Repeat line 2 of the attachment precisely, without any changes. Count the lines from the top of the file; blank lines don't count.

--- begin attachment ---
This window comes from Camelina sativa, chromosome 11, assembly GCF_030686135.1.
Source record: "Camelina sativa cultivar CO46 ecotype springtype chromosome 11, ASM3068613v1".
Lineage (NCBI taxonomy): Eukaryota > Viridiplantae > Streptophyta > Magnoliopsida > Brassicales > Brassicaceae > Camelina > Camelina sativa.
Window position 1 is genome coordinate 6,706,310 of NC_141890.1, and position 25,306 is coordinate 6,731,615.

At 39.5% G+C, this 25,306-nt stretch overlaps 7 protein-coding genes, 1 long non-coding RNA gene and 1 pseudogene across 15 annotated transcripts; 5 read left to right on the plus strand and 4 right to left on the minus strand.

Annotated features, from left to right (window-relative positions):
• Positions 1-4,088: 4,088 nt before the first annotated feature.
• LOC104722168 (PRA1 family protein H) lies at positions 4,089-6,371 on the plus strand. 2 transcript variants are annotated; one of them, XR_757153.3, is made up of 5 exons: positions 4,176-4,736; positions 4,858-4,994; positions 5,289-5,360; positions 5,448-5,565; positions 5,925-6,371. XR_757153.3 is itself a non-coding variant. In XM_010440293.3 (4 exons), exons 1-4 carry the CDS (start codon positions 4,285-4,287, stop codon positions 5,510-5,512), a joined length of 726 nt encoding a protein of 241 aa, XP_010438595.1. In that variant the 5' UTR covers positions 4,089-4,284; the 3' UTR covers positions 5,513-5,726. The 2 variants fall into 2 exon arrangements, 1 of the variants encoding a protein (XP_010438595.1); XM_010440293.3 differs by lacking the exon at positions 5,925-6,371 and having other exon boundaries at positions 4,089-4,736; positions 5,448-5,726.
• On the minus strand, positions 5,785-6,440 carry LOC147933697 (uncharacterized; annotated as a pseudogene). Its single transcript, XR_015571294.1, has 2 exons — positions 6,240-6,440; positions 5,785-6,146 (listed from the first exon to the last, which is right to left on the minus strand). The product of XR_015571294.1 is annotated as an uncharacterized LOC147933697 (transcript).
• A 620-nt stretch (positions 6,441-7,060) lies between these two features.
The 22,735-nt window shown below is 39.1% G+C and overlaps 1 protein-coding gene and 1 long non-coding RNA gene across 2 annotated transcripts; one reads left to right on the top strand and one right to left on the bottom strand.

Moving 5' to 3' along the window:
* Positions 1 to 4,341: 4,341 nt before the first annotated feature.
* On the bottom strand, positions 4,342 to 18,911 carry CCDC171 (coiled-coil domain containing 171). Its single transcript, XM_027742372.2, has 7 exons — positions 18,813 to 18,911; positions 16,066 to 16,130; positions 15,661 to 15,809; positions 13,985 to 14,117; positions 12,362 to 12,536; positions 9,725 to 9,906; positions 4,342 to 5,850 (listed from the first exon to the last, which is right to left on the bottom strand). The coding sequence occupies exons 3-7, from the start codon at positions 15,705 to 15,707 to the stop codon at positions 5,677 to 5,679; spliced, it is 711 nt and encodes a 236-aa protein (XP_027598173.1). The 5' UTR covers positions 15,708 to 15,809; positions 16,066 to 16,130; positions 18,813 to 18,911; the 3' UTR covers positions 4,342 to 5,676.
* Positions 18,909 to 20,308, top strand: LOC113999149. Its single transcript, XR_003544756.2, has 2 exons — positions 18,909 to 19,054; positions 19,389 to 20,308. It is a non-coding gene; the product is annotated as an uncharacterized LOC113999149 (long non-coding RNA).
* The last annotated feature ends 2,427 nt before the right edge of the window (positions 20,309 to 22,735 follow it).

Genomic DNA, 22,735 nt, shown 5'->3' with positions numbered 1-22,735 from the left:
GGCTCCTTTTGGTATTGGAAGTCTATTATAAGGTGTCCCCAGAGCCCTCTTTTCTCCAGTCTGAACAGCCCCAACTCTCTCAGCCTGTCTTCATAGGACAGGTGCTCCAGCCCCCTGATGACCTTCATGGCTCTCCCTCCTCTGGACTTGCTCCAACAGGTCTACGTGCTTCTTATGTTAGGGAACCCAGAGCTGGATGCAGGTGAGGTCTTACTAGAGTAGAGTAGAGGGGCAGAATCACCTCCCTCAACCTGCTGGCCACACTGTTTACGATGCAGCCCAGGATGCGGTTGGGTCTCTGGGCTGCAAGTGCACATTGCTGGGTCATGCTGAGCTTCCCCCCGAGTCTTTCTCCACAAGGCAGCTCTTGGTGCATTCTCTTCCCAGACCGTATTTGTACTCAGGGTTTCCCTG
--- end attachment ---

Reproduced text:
Source record: "Camelina sativa cultivar CO46 ecotype springtype chromosome 11, ASM3068613v1".